T.W. Proctor, the Chicago fuel administrator, threatened to shut down Butte’s mines and the smelters in Anaconda to save fuel. Such a move was, of course, seen as a disaster for Butte, throwing thousands of men out of work, so that they would be unable to provide for their families. By Saturday November 29, the Union Pacific was threatening to abrogate the deal for 1,000 tons of Diamondville coal a day for Butte, diverting it for the railroad’s own needs. Fewer cars of coal than expected were making it to Butte, and some families “were unable to scrape together coal enough to prepare breakfast.”

It seems that Mr. Proctor did not understand that the ACM was using stockpiled coal of even lower quality than the Diamondville shipments, all of which was being diverted and rationed by Butte city officials to those in need.

Things appeared to be better on Sunday November 30. Twelve more cars of Diamondville coal had arrived, and there was an order (dependent on the miners’ decision) to reopen Montana’s coal mines the following Tuesday. The deal included an agreement to accept the miners’ demand for a 14% wage increase – which seems huge, but it was commensurate with the huge profits coal companies made during the war, when no pay raises were allowed. In fact, Secretary of Labor Wilson was suggesting wage increases of 31.6%, but that suggestion was by no means universally accepted within the Federal government.

The Diamondville coal cost $9.55 a ton. It was a small portion of the annual US output of about 500 million tons whose total value was on the order of $5 billion. Coal mine workers in 1918 averaged annual pay of $1,550.56, reflecting a day rate of $6.18. Total payroll for miners amounted to something like $600 million out of revenue of more than $5 billion.

"Drastic Measures"

On Monday December 1, the Standard sported somewhat contradictory headlines: “Coal Shortage in Nation May Force Drastic Measures,” next to the Butte story, “Coal Situation Looms Brighter as Week Begins.” Although $700 in private donations to help the poor with their coal had been exhausted, local officials were optimistic that more Montana coal would be forthcoming soon.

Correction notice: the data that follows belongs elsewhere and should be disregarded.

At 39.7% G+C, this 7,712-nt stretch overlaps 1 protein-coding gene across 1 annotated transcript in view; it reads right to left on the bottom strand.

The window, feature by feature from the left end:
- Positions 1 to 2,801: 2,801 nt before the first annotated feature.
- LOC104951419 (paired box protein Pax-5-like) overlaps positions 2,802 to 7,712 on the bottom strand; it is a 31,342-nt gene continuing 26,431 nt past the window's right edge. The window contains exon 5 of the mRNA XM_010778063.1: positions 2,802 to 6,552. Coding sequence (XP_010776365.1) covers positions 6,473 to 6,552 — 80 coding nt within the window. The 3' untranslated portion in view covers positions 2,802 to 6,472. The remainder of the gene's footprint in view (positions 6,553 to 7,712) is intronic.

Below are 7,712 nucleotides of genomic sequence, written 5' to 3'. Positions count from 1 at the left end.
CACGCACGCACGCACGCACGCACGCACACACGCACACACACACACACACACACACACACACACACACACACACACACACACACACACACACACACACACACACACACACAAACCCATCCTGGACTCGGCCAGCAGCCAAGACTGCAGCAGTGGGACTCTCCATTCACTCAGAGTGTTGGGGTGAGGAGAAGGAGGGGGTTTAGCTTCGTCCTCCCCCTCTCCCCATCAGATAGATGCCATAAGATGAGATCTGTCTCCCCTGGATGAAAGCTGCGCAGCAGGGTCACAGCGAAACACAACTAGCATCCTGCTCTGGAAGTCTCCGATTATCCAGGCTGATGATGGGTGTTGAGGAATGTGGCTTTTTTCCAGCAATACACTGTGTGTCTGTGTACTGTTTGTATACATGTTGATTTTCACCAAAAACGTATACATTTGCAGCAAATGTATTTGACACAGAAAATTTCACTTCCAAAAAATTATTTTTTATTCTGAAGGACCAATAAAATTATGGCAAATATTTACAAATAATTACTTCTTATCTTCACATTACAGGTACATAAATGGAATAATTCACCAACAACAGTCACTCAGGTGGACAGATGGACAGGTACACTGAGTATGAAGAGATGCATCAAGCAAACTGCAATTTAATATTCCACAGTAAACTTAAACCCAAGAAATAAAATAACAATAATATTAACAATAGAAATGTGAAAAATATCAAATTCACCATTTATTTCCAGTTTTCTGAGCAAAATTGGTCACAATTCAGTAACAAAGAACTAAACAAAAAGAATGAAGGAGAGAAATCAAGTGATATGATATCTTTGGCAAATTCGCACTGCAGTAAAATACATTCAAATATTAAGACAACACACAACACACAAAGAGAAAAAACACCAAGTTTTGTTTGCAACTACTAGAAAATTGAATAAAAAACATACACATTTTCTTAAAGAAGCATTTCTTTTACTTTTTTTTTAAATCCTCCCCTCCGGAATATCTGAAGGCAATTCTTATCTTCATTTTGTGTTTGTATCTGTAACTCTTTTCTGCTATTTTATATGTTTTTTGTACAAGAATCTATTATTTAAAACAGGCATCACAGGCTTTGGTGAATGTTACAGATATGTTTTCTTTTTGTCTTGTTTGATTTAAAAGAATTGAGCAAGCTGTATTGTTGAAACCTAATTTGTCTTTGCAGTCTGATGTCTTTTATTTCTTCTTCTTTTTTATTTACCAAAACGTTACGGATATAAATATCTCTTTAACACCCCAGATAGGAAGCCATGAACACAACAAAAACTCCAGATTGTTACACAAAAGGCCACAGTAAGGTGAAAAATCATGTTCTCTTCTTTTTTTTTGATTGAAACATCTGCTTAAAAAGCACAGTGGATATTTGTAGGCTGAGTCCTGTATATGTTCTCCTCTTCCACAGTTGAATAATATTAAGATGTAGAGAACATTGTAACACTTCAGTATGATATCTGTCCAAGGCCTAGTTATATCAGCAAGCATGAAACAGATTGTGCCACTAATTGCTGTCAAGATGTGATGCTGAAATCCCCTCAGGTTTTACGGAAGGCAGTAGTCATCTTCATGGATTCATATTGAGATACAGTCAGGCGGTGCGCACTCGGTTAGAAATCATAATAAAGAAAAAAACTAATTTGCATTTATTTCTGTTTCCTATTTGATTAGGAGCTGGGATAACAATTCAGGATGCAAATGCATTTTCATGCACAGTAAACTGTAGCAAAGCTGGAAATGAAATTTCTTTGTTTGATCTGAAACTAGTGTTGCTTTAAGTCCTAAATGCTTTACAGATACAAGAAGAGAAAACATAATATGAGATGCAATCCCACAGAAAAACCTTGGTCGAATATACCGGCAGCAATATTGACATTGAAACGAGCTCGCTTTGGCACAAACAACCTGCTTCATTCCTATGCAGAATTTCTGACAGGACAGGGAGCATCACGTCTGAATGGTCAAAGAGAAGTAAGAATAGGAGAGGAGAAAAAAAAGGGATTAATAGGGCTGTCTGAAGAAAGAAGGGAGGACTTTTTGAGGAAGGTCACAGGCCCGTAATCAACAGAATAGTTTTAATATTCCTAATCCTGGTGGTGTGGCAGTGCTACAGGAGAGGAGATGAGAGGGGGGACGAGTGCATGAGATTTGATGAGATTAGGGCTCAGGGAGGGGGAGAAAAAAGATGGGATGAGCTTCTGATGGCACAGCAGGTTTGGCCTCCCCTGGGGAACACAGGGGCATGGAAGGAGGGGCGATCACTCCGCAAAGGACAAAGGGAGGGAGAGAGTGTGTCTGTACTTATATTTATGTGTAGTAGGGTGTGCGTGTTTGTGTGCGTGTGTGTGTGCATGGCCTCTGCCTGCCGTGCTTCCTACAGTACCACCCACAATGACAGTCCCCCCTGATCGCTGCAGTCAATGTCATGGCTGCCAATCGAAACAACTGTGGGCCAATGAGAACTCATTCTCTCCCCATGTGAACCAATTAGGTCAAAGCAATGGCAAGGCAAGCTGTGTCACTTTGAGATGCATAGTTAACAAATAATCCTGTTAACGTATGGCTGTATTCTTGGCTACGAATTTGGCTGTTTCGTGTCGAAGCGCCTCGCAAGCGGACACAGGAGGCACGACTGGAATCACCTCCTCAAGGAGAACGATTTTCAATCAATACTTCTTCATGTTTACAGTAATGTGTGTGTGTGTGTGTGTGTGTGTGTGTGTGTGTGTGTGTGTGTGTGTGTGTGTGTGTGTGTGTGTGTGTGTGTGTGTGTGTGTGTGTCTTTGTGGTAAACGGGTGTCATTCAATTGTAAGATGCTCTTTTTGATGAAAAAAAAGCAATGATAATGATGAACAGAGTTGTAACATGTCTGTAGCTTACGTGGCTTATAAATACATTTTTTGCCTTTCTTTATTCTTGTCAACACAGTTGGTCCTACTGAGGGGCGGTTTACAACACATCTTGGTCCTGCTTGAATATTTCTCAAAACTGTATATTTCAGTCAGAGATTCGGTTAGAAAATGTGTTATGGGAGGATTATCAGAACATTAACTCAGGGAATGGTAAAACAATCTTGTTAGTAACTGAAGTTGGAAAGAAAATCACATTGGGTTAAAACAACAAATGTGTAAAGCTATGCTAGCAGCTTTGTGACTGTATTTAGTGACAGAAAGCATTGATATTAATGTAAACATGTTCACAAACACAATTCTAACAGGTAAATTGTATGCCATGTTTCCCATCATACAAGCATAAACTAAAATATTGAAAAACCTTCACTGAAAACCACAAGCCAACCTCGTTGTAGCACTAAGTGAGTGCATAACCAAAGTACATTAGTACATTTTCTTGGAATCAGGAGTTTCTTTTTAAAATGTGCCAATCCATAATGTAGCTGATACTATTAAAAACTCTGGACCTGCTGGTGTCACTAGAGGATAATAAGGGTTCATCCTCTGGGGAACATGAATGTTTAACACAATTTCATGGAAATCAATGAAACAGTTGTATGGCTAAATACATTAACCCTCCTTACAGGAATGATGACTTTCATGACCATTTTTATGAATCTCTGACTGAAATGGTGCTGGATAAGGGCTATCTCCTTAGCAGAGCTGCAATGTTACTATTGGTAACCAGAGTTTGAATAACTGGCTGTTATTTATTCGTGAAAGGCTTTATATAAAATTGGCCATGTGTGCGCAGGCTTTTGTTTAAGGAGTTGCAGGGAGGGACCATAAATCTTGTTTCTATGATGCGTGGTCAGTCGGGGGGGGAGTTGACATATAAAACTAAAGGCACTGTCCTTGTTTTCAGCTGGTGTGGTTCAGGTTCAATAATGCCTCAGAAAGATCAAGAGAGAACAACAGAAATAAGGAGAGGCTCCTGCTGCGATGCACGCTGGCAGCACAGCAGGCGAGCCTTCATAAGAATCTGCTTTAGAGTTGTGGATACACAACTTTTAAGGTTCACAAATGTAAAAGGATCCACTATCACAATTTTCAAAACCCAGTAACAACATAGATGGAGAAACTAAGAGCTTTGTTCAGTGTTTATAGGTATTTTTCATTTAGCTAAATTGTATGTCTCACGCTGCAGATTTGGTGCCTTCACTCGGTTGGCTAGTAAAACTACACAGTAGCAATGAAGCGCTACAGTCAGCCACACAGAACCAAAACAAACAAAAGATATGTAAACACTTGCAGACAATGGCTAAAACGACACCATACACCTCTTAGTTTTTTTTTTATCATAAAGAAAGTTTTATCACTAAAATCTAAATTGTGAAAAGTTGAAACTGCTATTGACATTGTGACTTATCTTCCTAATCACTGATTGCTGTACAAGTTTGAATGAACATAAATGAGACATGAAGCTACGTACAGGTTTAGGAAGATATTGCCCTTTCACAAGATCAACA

On Tuesday, National Coal Administrator Garfield promulgated measures more restrictive than those in effect during the war. People were asked to “put up with privation” rather than accede to the miners’ “unwarranted” demands. It was clearly an attempt to break the strike. And despite the previous day’s optimism, the local headline read “Suspension at Coal Mines causes Butte Industries to Close – City Faces Absolute Coal Famine.” What happened? The miners at Diamondville had joined the strike. All the mines in Butte were shut down. And the projected opening of the Montana coal mines was no longer seen as enough to benefit Butte significantly.

“Butte fuel dealers will make all necessary preparations to put a force of men into the hills to cut wood. … How many of the uptown [business] blocks where wood cannot be used are to be heated is a knotty problem and one which must await a solution.”

Butte’s laundries were expected to close, but the schools had about 20 days’ supply on hand for normal winter conditions – but if the present cold weather continued, they could not last “nearly that long.”

Finally, on December 7, the banner headline announced that “President Wilson Settles Coal Strike”. In Montana, Governor Stewart ordered Federal troops into the coal mines to protect the miners returning to work – since the strike had not broken there, as expected. In Butte, the ongoing fuel shortage was causing increasing levels of destitution, increasing at something like 100 families a day who had no fuel, and many who had no food.

Monday December 8. The Union Pacific Railroad seized 20 of the 28 cars of coal bound for Butte. Despite the theoretical, political end to the strike announced the day before, Butte was now “face to face with the most serious crisis since the coal strike was inaugurated.” The 8 carloads were only a 12-hour supply – and the local fuel administration said that the only choice was for people to rely on wood. The ACM was making efforts to import coal from Lethbridge, Alberta, but Canada was also suffering as a result of the US strike. Nationally, more than 250 passenger trains were discontinued in the New York to Boston corridor; 100,000 workers were laid off in Detroit on December 7; martial law was proclaimed in the Oklahoma Coal Fields where all non-essential industries were shut down. 

Shelters opened

On December 9, additional restrictions on coal use nationally were announced. Street lighting was shut down across the country. All businesses were put on plans for rationing both lighting and heating. Manufacturing plants were restricted to three days of operation in a week, and electric street railways, like those in Butte, were required to reduce schedules to a minimum and to not provide heat in the cars. In Butte, the city council allocated an emergency fund of $5,000 to buy fuel and clothing for the needy. The YMCA, the Florence Hotel, the Daly-Shea Chapel, and the Moose Hall were opened up as shelters for those without heat.